Take from the rich and give to the poor, a sentiment that has never felt too far away under Jurgen Klopp at Liverpool, but how accurate is it?
Despite the thrill of the result that came before, there was a sense of foreboding for what was to come at Bournemouth – and, unfortunately, we got to see why.
An early Saturday kickoff, away from home and a team who started the day at the bottom of the Premier League table, a recipe for disaster when it comes to the Reds.
But since Klopp’s first full season at the helm in 2016/17, how does Liverpool’s record against the top six stack up against those in the bottom six?
What do the numbers say?
It’s easy to mentally prepare oneself for a clash against the heavyweights, the ones fighting for honours and places at the top of the table.
It’s another state of mind entirely to face off against those lower in the table, no matter how much you say out loud that they require just as much respect.
After the defeat at Bournemouth, Trent Alexander-Arnold said, “I think looking back on it now, they probably wanted it more than us and that is something that is unacceptable.”
Too right it is unacceptable, but it’s not the first time Liverpool have been accused of such – but how do the statistics stack up?
The following stats take into account Liverpool’s record against sides that finished in the top six and bottom six at the end of each season, while 2022/23 accounts for current standings as of March 13.
Unsurprisingly, Klopp’s side have taken more points from teams in the bottom six than those at the top, but not by an overwhelming margin:
Top Six – From 2016/17 to 2022/23
- Games played: 67
- Points: 124
- Wins: 34
- Losses: 11
- Draws: 22
There is a 33-point difference in the head-to-head records against those at opposite ends of the table, largely thanks to the dominance against the lowly sides in 2018/19, 2019/20 and 2021/22.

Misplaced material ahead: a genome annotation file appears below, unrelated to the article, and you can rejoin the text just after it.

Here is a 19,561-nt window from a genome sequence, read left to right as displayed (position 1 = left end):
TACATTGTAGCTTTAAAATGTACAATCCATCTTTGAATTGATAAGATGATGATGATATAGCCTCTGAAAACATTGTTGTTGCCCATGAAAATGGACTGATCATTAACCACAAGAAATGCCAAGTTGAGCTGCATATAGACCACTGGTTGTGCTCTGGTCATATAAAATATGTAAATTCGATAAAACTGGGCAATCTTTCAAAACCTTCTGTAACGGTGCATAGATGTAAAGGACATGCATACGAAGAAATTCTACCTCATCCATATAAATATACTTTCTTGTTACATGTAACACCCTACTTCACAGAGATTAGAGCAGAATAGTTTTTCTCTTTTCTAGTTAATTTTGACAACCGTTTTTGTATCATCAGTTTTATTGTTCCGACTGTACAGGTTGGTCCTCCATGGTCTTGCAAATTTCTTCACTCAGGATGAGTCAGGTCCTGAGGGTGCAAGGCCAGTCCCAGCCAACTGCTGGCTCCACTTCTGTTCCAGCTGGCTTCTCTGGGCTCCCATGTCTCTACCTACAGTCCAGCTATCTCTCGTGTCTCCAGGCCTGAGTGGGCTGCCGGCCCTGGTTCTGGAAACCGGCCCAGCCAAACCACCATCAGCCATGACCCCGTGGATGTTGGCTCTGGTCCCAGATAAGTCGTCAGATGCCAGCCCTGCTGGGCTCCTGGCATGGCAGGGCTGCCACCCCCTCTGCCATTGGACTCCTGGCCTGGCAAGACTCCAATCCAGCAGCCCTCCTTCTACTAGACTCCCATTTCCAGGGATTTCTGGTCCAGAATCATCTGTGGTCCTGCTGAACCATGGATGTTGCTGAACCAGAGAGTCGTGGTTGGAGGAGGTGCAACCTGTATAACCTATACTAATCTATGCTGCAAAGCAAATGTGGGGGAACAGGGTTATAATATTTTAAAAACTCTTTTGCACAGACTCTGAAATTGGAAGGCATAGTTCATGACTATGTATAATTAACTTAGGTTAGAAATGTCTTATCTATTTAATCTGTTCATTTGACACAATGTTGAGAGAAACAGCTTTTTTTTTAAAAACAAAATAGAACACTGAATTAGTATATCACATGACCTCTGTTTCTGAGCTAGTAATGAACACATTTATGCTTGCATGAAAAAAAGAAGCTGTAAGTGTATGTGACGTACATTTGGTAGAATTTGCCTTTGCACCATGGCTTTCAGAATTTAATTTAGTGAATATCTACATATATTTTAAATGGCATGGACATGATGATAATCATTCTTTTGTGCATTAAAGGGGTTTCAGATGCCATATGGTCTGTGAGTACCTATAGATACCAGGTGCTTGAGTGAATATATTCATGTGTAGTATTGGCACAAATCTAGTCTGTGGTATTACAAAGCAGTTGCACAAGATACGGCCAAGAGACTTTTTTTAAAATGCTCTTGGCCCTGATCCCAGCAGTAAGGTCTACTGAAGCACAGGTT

As for win percentages, it’s 50.74 percent against teams who finished in the top six sides and 75.7 percent against those at the bottom:
Bottom Six – From 2016/17 to 2022/23
- Games played: 66
- Points: 157
- Wins: 50
- Losses: 9
- Draws: 7
There are limitations to these stats in that it does not consider the table position at the time of the game, which we know can quickly change as proved by Nottingham Forest – who were last when they beat Liverpool in October and are now 14th.
But when looking at a direct comparison, Liverpool’s problem becomes obvious. In the same period of time, Man City accumulated 120 points against top six sides (four less than Liverpool), and 184 in the bottom six battles (27 more than the Reds).
One team has one title and the other has lifted four since 2016/17; the battle at the bottom cannot be underestimated.
With all that in mind, let’s take a closer look at this season.
Top of both, just!
If there’s anything that sums up the inconsistencies of this season, it is that Liverpool are two points clear in the top six mini-league but are just one point clear against those at the bottom.
Victories over Man City, Man United, Tottenham, and Newcastle (twice) have been coupled with defeats to Leeds and Bournemouth.
In a league with just Liverpool and the current bottom five, the Reds have picked up 12 of a possible 18, but they ought to be thankful the list no longer includes Forest and Wolves.
If we extend the net to the top half of the table and the bottom half of the table, Liverpool’s results look like this:
- Top half: 6W, 3D, 4L (21 points)
- Bottom half: 6W, 3D, 4L (21 points)
Twenty-one points apiece. The Reds really do like to take from the rich and give to the poor when the feeling strikes.
It’s far from a resounding set of results, with Klopp’s men consistently inconsistent across the entire Premier League season to date.
That may look set to continue with an almost even spread of top and bottom teams in the final ten games of the season, but could momentum come at just the right time?
On Liverpool’s return from the international break, they face Man City, Chelsea and Arsenal within the space of nine days – teams they should have no issue being mentally prepared for.
It will prove a defining run as we head into the final nine weeks of the campaign, and there will be a clear goal in sight.
The average points required to finish fourth in the Premier League over the last five seasons is 70 points, to hit that mark the Reds need 2.3 points per game – they are currently averaging 1.6.
And should they continue to take from the rich and redistribute the wealth further down the table, they only further serve their rivals in the battle for a top-four finish.